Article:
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Frequently asked questions
What’s the difference between a BBQ and a Kamado oven?
Metal BBQs are getting more sophisticated in order to attempt to give you more versatility. You can cook and smoke over longer periods if set up correctly but due to their lack of insulation and controllability, they tend to burn fuel quickly. If you want to sizzle a sausage or sear a steak, we suggest you buy a normal metal BBQ. If you really love your outdoor cooking, and you want to have complete versatility, you should seriously consider a kamado.
A kamado on the other hand is a grill, a smoker and an oven all in one. Thanks to their thermal properties (ceramic construction), they’re the best for slow meat cooking, particularly slabs/joints of meat or whole birds like chicken. A single batch of coal can last well over 10 hours (depending on what temperature you set it at). Kamados are great at holding heat and smoke inside which has an incredible impact on the food’s flavour and the traditional egg shape encourages heat and smoke circulation around the meat. And a kamado is so versatile that you can use it for baking pizzas.
A kamado will also allow you to perform indirect cooking with a range of ceramic and cast iron accessories (see direct vs indirect cooking below and the accessories in the shop) without convoluted coal set up routines. This not only allows you to roast like an oven, it means you can put and potted dish in to cook, like a stew or a curry. Hey, they OVO will also hold a wok!
What can I cook on the OVO?
We’ve yet to find anything that can’t be cooked on the OVO. Sunday roast, Christmas turkey, paella, low & slow pulled pork or brisket, pizzas, vegetables…the list is endless. You can even cook desserts!
What fuel does the OVO run on?
The OVO is a charcoal oven. Most experts will recommend lump wood charcoal over briquettes. Lumpwood, they say, provides a superior flavour due to the fact it doesn’t contain any chemicals or binders; it is, after all, just gently burnt wood. However, lumpwood charcoal usually burns quickly and more fiercely and by the time it’s at optimum temperature, it starts to burn down quite quickly. This is not an issue in a kamado oven as its incredibly thermally and fuel efficient. Briquettes, on the other hand, take longer to reach optimum temperature but stay hot for much longer. Like meat, buy the best you can afford and look for national sustainable sources.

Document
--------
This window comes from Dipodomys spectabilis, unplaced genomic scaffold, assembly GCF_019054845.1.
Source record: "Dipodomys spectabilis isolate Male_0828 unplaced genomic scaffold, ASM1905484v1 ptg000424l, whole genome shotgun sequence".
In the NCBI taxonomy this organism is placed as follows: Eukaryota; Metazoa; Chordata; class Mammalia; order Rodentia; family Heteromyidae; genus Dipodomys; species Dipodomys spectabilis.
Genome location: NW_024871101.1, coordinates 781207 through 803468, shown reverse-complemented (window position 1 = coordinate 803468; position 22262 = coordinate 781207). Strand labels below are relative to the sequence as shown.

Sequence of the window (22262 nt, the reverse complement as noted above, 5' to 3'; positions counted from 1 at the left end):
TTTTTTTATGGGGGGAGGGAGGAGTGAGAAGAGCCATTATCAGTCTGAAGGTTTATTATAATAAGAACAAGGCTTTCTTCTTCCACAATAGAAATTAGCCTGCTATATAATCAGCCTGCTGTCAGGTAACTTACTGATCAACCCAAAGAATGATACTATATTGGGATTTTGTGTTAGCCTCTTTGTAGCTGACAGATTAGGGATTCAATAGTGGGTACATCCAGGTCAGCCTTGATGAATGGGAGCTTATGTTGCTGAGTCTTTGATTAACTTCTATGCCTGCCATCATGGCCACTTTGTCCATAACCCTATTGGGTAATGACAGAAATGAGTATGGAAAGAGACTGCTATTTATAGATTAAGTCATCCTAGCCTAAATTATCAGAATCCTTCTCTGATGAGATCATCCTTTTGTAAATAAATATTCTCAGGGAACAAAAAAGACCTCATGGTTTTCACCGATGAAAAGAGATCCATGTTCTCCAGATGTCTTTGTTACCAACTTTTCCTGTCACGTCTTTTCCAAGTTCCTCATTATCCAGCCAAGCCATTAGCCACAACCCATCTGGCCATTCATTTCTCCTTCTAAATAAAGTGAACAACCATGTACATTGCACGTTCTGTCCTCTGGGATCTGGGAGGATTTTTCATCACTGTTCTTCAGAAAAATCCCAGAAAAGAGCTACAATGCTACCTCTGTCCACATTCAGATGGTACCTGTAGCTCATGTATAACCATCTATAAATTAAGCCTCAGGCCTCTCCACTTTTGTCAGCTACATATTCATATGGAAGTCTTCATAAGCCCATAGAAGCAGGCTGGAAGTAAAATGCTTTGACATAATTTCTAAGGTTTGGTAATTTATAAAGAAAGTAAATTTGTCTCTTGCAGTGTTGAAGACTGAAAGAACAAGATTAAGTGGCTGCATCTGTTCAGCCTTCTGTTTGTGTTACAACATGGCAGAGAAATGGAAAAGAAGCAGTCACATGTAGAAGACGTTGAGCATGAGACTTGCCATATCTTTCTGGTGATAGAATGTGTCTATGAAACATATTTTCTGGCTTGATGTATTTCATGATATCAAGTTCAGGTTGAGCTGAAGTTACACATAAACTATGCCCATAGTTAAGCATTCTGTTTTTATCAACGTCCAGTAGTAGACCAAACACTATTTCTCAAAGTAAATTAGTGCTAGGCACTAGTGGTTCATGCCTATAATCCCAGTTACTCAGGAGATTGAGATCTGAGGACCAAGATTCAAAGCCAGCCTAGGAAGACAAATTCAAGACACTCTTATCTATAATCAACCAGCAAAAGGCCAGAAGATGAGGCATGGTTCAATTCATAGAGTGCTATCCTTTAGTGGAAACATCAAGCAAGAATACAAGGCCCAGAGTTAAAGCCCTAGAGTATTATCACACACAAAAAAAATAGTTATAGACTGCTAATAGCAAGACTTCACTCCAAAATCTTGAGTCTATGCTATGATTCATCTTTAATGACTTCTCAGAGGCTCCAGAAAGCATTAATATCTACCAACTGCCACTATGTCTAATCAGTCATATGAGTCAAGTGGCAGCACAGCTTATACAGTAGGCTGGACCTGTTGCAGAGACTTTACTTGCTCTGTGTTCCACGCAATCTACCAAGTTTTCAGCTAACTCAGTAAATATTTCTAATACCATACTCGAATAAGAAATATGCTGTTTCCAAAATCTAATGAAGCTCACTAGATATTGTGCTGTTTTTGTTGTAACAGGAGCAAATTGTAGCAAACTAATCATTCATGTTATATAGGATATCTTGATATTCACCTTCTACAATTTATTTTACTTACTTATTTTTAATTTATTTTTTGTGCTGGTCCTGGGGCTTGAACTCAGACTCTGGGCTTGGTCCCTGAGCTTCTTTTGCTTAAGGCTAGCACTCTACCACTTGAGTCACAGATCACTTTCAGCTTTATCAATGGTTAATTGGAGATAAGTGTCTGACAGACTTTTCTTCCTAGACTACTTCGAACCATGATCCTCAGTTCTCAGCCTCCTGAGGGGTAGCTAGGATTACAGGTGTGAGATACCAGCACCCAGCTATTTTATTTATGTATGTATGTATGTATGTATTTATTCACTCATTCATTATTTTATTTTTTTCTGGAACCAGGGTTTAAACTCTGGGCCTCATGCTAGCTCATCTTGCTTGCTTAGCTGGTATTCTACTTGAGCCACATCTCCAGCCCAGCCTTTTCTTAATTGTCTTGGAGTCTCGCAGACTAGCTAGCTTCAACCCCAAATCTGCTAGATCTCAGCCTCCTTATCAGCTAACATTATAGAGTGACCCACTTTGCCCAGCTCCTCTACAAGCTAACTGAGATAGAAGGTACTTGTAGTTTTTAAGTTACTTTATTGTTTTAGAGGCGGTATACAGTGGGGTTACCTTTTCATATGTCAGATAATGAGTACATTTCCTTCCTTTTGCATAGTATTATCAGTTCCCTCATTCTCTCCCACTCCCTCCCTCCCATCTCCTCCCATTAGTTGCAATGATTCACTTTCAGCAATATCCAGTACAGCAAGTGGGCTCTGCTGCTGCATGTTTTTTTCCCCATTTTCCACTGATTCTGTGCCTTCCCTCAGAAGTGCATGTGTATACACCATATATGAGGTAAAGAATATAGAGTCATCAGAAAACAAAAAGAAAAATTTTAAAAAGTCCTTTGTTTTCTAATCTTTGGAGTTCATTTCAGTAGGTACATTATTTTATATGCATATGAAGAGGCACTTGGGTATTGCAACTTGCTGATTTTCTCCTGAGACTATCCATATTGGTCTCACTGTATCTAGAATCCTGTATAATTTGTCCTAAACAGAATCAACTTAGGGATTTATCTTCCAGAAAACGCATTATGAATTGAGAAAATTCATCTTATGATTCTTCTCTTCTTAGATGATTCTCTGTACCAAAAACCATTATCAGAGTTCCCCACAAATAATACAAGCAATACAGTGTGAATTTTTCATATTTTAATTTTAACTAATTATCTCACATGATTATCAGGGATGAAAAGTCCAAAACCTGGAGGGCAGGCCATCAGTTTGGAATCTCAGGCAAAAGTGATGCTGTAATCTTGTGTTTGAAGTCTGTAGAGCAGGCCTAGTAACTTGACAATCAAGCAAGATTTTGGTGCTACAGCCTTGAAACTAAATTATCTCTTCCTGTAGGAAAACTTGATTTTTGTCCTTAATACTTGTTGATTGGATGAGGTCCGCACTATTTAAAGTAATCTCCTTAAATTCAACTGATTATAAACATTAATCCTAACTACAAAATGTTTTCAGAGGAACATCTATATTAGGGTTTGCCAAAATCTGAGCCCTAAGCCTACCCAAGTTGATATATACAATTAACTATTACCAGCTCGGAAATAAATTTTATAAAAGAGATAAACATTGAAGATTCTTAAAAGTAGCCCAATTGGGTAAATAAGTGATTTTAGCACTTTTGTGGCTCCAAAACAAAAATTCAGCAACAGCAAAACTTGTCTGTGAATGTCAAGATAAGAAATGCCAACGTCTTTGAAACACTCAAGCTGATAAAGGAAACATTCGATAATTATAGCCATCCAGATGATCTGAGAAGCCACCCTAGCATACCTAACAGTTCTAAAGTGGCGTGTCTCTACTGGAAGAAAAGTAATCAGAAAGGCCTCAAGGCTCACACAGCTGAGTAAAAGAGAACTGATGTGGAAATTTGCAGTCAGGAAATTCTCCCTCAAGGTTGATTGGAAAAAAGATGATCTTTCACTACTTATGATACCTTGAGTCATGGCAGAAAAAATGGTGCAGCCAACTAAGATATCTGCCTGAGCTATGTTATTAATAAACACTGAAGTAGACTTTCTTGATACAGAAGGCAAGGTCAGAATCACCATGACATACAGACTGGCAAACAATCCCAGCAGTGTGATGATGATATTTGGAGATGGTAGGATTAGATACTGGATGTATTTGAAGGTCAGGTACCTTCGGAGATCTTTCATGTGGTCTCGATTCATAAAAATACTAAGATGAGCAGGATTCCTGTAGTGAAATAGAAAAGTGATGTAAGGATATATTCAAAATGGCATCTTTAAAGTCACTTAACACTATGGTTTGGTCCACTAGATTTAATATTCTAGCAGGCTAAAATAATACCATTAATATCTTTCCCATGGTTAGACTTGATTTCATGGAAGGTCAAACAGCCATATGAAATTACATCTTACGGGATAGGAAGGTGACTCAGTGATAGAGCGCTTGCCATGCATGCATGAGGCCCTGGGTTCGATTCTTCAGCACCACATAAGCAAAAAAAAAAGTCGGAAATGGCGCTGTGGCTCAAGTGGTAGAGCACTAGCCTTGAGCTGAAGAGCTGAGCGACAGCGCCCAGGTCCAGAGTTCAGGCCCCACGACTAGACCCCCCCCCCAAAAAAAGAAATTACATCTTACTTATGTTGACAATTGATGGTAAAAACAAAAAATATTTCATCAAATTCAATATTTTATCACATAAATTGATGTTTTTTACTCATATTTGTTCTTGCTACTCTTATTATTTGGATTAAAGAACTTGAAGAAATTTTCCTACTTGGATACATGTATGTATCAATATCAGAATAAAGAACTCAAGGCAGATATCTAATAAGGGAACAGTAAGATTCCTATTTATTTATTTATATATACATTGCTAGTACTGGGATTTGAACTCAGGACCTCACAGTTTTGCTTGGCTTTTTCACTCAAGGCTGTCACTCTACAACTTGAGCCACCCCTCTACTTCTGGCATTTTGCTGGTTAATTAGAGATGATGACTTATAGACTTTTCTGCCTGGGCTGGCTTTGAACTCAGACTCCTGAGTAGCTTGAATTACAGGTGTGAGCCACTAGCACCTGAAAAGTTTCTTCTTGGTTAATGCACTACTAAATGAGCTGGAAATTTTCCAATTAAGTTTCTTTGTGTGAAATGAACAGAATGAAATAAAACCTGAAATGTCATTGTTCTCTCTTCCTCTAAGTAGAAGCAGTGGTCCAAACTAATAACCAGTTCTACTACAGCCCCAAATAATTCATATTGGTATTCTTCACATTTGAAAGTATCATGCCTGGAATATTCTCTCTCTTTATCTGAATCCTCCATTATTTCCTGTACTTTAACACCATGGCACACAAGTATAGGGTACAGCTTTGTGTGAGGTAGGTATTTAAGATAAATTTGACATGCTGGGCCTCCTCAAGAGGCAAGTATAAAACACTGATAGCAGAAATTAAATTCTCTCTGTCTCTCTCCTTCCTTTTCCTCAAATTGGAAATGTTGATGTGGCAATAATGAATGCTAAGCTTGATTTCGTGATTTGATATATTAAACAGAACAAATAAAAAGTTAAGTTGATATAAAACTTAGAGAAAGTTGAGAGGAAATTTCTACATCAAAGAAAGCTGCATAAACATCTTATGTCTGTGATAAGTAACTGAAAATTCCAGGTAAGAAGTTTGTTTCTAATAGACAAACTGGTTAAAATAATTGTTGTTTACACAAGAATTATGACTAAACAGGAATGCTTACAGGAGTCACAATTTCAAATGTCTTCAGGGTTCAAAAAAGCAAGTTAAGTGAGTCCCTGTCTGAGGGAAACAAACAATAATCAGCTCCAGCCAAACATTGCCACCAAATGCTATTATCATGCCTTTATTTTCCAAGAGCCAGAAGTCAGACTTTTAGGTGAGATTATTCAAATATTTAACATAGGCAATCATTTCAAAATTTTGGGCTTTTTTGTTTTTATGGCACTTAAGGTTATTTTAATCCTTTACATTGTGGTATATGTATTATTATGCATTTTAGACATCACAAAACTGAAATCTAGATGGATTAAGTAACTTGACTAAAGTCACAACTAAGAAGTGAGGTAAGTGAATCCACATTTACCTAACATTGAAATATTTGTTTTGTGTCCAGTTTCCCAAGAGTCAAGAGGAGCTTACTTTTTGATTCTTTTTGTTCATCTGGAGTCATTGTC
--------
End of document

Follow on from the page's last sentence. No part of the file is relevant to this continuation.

For smoking, we recommend placing a couple of small chunks of hardwood on the charcoal: oak, cherry, apple, beech, etc. Each will produce its own distinctive flavour so just have a play and see what you prefer.
You can cook on wood alone which will empart better flavour but it will burn quickly and loose heat.
How do I regulate the temperature on my OVO?
The temperature is regulated by air flow. This is controlled by the vents at the top and bottom of your OVO. Check ou the manual to see how we recommend you use these vents. Whilst getting to know your OVO, adjust the vents very slightly and allow time for the temperature to adjust; it is easier to increase the temperature than to decrease because of the thermal insulation the ceramics provide.
When will my OVO be ready to cook on?
This will depend on what temperature you’re after, set the vents to achiece the right temparture (see 'How do I regulate the temperature on my OVO' above). The OVO is fitted with a temperature guage so refer to your receipe if you are using the OVO as a smioker or an oven. It may take 10-15 minutes for the temperature to stop fluctuating. When the temperature has stabilised your OVO will be ready to cook.
To really get n accurate picture on temperature, we recommend out dual probe blue tooth digital thermometer (see shop).
How do I clean my cooking surfaces?
If you have a lot of grease or food on cooking surfaces, just turn up the temperature, leave it for half an hour or so and it will burn off like a self cleaning oven. For carbonised food residue you can always use a mesh scrubber or ash tool. Ceramic or cast iron parts should NOT be immersed in water.